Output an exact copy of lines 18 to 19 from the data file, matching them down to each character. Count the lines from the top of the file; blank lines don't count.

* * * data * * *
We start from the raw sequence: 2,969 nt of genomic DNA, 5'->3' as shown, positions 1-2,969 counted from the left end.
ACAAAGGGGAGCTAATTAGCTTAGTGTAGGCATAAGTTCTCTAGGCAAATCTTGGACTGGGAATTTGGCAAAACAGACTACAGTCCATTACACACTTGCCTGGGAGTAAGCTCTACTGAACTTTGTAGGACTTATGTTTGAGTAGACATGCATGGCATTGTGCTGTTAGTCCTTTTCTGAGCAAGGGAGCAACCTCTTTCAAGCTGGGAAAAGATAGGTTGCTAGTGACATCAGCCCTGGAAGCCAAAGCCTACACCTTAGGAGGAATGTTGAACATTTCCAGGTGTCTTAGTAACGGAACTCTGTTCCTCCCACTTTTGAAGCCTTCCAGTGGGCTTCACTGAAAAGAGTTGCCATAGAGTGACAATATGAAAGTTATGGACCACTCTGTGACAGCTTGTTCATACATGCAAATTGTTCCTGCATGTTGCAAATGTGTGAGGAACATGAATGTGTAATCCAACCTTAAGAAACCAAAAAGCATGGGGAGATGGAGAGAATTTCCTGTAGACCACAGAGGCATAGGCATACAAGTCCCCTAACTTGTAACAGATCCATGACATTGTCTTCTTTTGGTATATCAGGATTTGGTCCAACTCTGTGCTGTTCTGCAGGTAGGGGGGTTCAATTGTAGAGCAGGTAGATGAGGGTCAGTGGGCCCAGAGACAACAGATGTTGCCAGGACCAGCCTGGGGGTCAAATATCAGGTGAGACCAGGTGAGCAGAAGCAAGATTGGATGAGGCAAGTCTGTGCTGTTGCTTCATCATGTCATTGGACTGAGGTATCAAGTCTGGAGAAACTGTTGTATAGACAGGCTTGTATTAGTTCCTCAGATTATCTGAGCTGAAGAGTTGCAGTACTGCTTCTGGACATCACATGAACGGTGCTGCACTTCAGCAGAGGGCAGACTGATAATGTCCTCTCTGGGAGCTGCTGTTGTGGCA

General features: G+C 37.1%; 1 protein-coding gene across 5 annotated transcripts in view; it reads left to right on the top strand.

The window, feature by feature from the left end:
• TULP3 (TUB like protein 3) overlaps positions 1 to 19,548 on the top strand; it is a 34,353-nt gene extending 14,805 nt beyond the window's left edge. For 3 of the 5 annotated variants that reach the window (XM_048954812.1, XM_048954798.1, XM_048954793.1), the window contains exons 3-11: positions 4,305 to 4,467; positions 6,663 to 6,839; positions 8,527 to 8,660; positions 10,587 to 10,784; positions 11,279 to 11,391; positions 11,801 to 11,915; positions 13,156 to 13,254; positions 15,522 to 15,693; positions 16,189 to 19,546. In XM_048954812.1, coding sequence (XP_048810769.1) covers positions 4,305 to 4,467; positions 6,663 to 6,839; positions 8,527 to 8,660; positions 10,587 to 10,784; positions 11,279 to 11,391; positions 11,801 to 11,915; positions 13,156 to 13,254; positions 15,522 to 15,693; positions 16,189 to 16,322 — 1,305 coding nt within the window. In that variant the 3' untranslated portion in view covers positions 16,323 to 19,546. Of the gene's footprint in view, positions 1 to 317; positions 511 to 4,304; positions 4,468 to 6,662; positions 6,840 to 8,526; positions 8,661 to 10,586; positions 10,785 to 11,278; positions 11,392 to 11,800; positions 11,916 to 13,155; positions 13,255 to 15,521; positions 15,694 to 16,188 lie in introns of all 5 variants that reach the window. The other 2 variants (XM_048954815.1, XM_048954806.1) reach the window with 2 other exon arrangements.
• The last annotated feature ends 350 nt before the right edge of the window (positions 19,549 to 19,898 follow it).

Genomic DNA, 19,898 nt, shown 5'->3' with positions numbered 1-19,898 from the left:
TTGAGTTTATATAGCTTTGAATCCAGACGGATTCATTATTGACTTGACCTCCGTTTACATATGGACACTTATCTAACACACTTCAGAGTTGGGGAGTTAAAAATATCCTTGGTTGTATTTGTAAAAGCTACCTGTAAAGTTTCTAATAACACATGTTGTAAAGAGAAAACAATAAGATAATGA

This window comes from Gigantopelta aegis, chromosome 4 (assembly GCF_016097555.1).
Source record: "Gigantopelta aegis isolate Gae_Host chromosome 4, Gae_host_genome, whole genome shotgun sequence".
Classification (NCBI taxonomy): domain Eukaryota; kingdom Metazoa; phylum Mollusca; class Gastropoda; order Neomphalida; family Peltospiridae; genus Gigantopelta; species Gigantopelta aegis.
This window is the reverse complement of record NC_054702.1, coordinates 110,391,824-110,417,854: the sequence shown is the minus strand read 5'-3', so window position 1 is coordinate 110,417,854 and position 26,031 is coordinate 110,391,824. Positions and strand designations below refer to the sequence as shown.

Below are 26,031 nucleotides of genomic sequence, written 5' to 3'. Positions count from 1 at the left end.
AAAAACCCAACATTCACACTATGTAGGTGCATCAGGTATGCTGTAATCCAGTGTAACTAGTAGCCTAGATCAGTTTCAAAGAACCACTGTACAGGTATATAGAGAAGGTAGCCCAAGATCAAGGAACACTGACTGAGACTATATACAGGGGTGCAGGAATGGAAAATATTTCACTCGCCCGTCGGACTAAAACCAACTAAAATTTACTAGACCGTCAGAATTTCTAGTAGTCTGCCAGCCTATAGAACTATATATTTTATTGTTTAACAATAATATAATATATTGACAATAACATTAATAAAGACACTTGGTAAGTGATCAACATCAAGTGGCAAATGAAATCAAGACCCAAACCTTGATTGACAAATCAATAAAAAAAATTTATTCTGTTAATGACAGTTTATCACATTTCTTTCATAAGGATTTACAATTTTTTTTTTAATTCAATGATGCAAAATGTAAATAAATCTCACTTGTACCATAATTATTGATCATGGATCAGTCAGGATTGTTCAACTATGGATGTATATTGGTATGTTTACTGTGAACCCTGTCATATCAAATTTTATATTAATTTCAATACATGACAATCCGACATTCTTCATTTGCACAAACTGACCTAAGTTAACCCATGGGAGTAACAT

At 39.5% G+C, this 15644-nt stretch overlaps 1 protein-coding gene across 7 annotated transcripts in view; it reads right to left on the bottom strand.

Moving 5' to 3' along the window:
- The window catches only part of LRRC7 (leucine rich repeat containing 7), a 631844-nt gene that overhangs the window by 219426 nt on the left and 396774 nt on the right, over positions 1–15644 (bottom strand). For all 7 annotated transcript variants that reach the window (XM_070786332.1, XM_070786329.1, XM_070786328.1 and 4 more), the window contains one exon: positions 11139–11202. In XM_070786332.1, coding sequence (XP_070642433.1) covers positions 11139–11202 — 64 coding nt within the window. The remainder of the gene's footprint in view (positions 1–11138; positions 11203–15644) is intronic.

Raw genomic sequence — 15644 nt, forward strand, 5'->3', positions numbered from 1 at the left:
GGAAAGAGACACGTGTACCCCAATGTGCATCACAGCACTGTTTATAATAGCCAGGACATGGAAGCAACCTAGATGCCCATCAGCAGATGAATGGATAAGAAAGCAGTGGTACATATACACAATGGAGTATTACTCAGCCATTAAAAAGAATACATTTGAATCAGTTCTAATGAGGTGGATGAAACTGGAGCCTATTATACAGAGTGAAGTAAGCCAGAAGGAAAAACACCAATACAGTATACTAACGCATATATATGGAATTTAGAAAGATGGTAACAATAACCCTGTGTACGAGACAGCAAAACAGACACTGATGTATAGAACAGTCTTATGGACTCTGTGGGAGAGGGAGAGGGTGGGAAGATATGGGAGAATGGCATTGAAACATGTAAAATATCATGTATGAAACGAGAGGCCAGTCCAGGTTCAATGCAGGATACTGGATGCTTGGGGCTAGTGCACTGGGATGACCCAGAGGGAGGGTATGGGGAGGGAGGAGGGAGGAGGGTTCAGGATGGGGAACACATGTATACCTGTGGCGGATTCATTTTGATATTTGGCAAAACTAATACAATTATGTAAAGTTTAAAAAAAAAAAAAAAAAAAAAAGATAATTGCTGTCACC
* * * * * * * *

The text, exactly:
Raw genomic sequence — 15644 nt, forward strand, 5'->3', positions numbered from 1 at the left:
GGAAAGAGACACGTGTACCCCAATGTGCATCACAGCACTGTTTATAATAGCCAGGACATGGAAGCAACCTAGATGCCCATCAGCAGATGAATGGATAAGAAAGCAGTGGTACATATACACAATGGAGTATTACTCAGCCATTAAAAAGAATACATTTGAATCAGTTCTAATGAGGTGGATGAAACTGGAGCCTATTATACAGAGTGAAGTAAGCCAGAAGGAAAAACACCAATACAGTATACTAACGCATATATATGGAATTTAGAAAGATGGTAACAATAACCCTGTGTACGAGACAGCAAAACAGACACTGATGTATAGAACAGTCTTATGGACTCTGTGGGAGAGGGAGAGGGTGGGAAGATATGGGAGAATGGCATTGAAACATGTAAAATATCATGTATGAAACGAGAGGCCAGTCCAGGTTCAATGCAGGATACTGGATGCTTGGGGCTAGTGCACTGGGATGACCCAGAGGGAGGGTATGGGGAGGGAGGAGGGAGGAGGGTTCAGGATGGGGAACACATGTATACCTGTGGCGGATTCATTTTGATATTTGGCAAAACTAATACAATTATGTAAAGTTTAAAAAAAAAAAAAAAAAAAAAAGATAATTGCTGTCACC